Definition of Cool: 707

Merchandise at 707 offers fashion beyond mainstream trends and styles, delivering urban designer brands not yet available in the rest of Jakarta.

“Sometimes we are six months ahead, compared to the other stores in the city,” says 707 General Manager Nana.

Nana, a 20-something young woman with a keen grasp of urban fashion, has been part of the 707 team since day one, when the store opened for business at Kemang Icon building. “We always made the effort and develop the concept from the start to carry cutting-edge brands from suppliers all around the world,” she says.

707 carries T-shirts, jeans, shoes, sunglasses, watches and accessories by such trend-setting brands as APC, Nudie, Surface2Air, Kidrobot, Cheap Monday, YyMC, Richard James, Superfine, Edun, Alife, aNYything and Melissa, and many more.

If you have never heard of 707 before, you are not alone. The owners deliberately refuse to advertise and have always kept a low profile since the boutique opened its doors in 2005. So how do they stay in business? Mostly by word of mouth, says Nana. Also by social media such as Facebook, Twitter, blogs, and weekly newsletters. Over time, 707 has grown and developed a loyal, trend-aware clientele.

Not long after the store opened, 707 expanded to Cilandak Town Square for a micro version of the store called 707 Annexes. In 2008, the two outlets were combined into a bigger space at the current Aksara complex on Kemang Raya. The store’s urban chic design features vintage furniture combined with modern minimalist, large windows, white brick walls and a classic barber chair.

Adam, who has been working at 707 for three years, says most customers at the store come in looking for unique and exclusive brands. “They dig the rare jeans, and it’s all about curve for them,” he says. Dressed in vintage Nike shoes, designer jeans, T-shirt and baseball hat, Adam says he is comfortable working at 707 because it fits his lifestyle. “I like everything original; my style is simple, I want to be able to feel not just see the product,” he says.

Staying One Step Ahead

707 products typically create a buzz; their first launch for Nike drew lines of 400 people, with many sleeping outside the store overnight, because they knew it was an exclusive line not available at Nike stores in the malls or anywhere in Jakarta. Many other brands such as Nudie, Cheap Monday, Ksubi and Melissa only allow their limited-edition products to be sold in 707. “Most of the lines we carry are exclusive,” says Nana.

Monitoring trends is a key aspect in a business that aims to deliver fresh products. “We regularly keep an eye on magazines, the internet, television and follow the current buzz,” says Nana. “We also look into the background and the people behind the brand. That has always been one way for us to consider and choose a product.”

One product always in demand at 707 is denim. At 707 you can easily find rare and high-quality salvage jeans from Japan with brands such as Imperial, Naked & Famous and many others. Rare jeans at 707 can be priced as high as Rp 7 million.

“Preppy style is the new look for the season,” says Nana. Around Kemang and other hip areas in Jakarta, you can easily spot teenagers and young adults wearing retro glasses, buttoned shirts, chino pants and loafer shoes. Being preppy is cooler than ever, in comparison to previous years when sneakers and T-shirts dominated the urban market. The sneaker rack that used to be the Nike shoe display has been replaced with loafers and boots.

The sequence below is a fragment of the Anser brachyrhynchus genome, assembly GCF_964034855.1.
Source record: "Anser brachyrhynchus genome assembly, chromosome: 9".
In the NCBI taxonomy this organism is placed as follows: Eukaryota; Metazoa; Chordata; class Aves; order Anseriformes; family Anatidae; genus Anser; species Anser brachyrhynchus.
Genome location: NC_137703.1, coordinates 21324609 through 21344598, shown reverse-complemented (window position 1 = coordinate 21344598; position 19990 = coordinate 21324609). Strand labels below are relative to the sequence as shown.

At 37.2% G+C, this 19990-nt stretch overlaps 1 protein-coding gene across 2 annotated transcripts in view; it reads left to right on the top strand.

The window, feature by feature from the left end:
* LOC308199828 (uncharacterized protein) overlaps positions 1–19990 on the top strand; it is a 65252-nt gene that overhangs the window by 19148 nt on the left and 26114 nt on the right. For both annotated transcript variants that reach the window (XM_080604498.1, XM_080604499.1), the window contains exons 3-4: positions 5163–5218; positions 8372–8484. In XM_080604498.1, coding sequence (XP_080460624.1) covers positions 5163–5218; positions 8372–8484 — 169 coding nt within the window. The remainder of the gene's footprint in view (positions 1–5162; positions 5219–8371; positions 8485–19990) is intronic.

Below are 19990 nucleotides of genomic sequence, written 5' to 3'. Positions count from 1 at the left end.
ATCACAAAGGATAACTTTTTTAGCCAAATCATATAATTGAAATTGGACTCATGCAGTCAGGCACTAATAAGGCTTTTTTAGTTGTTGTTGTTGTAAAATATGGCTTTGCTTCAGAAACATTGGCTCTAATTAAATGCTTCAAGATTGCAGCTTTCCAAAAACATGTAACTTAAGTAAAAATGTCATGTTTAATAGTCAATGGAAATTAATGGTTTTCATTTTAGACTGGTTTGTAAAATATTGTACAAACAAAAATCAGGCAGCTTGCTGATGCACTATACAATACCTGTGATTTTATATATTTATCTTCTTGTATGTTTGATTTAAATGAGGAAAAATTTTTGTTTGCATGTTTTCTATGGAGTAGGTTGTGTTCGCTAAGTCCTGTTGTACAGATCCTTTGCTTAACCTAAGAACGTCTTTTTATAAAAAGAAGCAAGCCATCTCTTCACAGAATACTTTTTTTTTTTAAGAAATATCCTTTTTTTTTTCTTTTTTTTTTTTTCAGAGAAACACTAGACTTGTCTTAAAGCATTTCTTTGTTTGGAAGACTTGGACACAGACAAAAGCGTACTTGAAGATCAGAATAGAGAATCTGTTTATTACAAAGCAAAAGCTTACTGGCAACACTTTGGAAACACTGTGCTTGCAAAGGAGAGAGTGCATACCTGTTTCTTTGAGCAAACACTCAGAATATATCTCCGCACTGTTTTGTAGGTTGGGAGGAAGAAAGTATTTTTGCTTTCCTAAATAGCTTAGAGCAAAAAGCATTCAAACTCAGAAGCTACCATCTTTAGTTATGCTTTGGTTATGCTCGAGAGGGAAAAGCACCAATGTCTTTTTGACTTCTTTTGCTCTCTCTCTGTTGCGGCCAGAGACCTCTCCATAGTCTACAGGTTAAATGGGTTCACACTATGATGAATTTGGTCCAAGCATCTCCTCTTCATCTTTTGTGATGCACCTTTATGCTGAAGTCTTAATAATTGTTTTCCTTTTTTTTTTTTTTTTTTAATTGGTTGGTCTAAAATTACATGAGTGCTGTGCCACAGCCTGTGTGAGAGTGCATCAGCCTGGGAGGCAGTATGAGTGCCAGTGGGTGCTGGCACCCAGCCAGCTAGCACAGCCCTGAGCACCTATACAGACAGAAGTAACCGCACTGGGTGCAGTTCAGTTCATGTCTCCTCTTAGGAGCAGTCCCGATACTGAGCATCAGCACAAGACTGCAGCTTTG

How do they deal with competition from knockoff merchandise? “We don’t worry about that because our customers appreciate quality and love the brand they are seeking. I don’t think they would consider imitations; besides it feels much better paying and wearing originals,” says Nana.

Serving only the best and meeting the demand for exclusive products have proven successful strategies for 707. For customers of this high-end boutique, the rare and limited-edition items on offer are worth every penny.

Iwan Putuhena Reports

Original article was published in Kemang Buzz

Definition of Cool: 707

Pictures by Dissy for Kemang Buzz

707

Jl. Kemang Raya No. 8B, (next to Aksara, under Casa)
Tel: 021 718 0051
info@sevenohseven.com
sevenohseven.com

My Kemang: Erita, Public Relation Coordinator

When rain pours in Kemang, puddles form everywhere in no time. Erita Santosa is a Kemang resident who works for IHE Indonesia, a flood management consulting firm. As a public relations coordinator, Erita helps raise public awareness about flooding. Here she shares her views on a subject close to the hearts of Kemang residents.

How did you end up in Kemang?
I have worked at IHE Indonesia since 2008, and their office is here in Kemang.

What kind of company is IHE?
It’s a consulting firm that focuses on everything related to water. We have workshops, seminars and training programs on water and the environment.

What do you do there?
As a communications and public relations coordinator my job is to maintain networks with the media and stakeholders. I write press releases and organize press conferences to raise public awareness about flooding,

So what’s the best way to solve the flooding problem around Kemang?
I would suggest not building any more high-rises in the area. The investors in Kemang have to gather and find a solution to solve this problem before they start another construction, because the main streets that get flooded are the only access. They cannot rely on the government to do something about it.